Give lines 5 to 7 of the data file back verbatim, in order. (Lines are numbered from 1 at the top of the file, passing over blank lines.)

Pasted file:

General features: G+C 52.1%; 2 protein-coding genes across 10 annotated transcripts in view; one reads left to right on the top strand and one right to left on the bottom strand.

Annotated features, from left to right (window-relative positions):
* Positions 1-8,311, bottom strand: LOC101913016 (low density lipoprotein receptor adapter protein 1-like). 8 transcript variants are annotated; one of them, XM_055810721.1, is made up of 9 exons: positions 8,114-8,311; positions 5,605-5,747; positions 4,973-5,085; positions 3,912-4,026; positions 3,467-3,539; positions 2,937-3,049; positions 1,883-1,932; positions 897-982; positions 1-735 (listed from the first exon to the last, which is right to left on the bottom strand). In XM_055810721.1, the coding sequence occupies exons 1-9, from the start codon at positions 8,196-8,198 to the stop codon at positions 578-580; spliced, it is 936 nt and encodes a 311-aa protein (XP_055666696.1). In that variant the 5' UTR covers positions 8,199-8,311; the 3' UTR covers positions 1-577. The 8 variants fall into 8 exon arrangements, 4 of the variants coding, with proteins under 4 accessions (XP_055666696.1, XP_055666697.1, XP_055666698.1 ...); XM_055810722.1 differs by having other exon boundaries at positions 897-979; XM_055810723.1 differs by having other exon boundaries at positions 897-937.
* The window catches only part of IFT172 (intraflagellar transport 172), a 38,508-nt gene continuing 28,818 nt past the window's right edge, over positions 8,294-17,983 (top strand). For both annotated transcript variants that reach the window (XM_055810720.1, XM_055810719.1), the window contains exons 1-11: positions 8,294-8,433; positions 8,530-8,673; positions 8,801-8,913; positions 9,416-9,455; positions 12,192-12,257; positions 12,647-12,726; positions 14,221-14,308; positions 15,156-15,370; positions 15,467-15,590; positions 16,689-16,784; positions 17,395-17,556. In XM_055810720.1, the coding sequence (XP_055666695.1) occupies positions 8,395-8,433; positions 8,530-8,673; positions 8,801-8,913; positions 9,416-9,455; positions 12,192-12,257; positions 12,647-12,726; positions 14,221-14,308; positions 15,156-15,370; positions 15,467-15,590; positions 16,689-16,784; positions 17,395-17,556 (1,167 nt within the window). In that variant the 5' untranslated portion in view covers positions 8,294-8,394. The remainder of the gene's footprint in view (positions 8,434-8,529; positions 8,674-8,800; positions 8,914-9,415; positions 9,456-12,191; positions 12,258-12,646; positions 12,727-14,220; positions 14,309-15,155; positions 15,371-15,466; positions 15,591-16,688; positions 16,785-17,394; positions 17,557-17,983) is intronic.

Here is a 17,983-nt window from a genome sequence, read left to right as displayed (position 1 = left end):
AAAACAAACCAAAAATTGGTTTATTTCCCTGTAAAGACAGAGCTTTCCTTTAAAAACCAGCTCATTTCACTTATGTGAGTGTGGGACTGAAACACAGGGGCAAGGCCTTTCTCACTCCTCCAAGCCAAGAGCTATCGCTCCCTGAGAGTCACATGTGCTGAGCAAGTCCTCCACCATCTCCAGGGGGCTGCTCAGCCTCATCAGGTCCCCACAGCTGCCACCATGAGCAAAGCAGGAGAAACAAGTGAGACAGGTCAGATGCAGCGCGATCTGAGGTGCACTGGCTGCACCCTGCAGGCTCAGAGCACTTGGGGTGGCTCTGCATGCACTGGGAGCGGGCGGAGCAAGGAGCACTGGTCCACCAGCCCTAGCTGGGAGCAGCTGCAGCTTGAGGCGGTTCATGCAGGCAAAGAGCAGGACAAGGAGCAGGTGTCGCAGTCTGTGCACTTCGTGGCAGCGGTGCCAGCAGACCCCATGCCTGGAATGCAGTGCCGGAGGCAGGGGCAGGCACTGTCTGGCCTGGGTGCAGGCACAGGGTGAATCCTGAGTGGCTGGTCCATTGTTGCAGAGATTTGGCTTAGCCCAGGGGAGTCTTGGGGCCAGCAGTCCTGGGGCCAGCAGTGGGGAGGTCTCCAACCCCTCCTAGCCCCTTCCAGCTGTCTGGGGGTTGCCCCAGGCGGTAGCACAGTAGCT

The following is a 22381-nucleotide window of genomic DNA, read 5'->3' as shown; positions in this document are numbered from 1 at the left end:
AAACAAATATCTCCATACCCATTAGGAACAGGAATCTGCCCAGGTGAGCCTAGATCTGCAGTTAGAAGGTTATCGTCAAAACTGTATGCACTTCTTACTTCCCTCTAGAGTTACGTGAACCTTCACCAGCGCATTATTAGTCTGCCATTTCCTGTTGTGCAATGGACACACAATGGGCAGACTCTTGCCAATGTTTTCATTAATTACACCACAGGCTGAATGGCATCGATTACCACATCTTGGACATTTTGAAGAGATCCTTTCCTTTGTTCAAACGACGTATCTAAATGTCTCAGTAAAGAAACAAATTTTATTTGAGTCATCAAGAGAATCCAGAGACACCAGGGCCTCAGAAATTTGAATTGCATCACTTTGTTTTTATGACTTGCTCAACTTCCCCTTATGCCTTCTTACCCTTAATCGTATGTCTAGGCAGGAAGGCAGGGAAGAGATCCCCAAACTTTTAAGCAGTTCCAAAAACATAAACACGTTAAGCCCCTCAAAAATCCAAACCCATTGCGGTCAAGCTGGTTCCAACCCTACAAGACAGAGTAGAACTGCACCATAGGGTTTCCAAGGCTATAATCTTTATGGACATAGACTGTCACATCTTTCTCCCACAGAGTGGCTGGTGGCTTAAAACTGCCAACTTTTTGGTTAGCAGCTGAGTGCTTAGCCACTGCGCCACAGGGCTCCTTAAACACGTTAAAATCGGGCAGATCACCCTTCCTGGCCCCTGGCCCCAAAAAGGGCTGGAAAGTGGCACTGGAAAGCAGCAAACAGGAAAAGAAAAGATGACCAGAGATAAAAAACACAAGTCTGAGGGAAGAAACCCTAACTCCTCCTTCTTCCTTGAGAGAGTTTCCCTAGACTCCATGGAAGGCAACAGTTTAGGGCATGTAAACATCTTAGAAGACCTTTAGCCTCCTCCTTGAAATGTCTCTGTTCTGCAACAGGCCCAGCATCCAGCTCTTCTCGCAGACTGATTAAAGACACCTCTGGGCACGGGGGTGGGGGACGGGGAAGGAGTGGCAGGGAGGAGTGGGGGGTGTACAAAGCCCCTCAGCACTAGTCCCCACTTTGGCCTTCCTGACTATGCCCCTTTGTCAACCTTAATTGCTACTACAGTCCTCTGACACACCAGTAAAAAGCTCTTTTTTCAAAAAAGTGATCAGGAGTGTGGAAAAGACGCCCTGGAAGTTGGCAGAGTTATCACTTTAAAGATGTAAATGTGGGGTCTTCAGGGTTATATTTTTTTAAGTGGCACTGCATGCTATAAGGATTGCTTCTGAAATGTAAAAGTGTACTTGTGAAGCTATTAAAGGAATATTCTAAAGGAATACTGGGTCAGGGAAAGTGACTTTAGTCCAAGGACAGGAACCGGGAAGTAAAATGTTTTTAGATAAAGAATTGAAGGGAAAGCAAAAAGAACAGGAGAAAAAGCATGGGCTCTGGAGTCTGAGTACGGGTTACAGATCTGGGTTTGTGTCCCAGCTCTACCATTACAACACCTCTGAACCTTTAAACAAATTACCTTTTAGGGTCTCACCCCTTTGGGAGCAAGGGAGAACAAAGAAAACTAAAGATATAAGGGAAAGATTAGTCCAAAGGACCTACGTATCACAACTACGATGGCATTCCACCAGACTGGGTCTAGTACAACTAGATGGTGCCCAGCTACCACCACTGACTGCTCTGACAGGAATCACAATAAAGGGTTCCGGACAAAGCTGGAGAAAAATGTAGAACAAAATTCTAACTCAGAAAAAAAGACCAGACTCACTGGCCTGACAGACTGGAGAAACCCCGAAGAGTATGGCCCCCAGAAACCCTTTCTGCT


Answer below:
Here is a 17,983-nt window from a genome sequence, read left to right as displayed (position 1 = left end):
AAAACAAACCAAAAATTGGTTTATTTCCCTGTAAAGACAGAGCTTTCCTTTAAAAACCAGCTCATTTCACTTATGTGAGTGTGGGACTGAAACACAGGGGCAAGGCCTTTCTCACTCCTCCAAGCCAAGAGCTATCGCTCCCTGAGAGTCACATGTGCTGAGCAAGTCCTCCACCATCTCCAGGGGGCTGCTCAGCCTCATCAGGTCCCCACAGCTGCCACCATGAGCAAAGCAGGAGAAACAAGTGAGACAGGTCAGATGCAGCGCGATCTGAGGTGCACTGGCTGCACCCTGCAGGCTCAGAGCACTTGGGGTGGCTCTGCATGCACTGGGAGCGGGCGGAGCAAGGAGCACTGGTCCACCAGCCCTAGCTGGGAGCAGCTGCAGCTTGAGGCGGTTCATGCAGGCAAAGAGCAGGACAAGGAGCAGGTGTCGCAGTCTGTGCACTTCGTGGCAGCGGTGCCAGCAGACCCCATGCCTGGAATGCAGTGCCGGAGGCAGGGGCAGGCACTGTCTGGCCTGGGTGCAGGCACAGGGTGAATCCTGAGTGGCTGGTCCATTGTTGCAGAGATTTGGCTTAGCCCAGGGGAGTCTTGGGGCCAGCAGTCCTGGGGCCAGCAGTGGGGAGGTCTCCAACCCCTCCTAGCCCCTTCCAGCTGTCTGGGGGTTGCCCCAGGCGGTAGCACAGTAGCT

The following is a 22381-nucleotide window of genomic DNA, read 5'->3' as shown; positions in this document are numbered from 1 at the left end: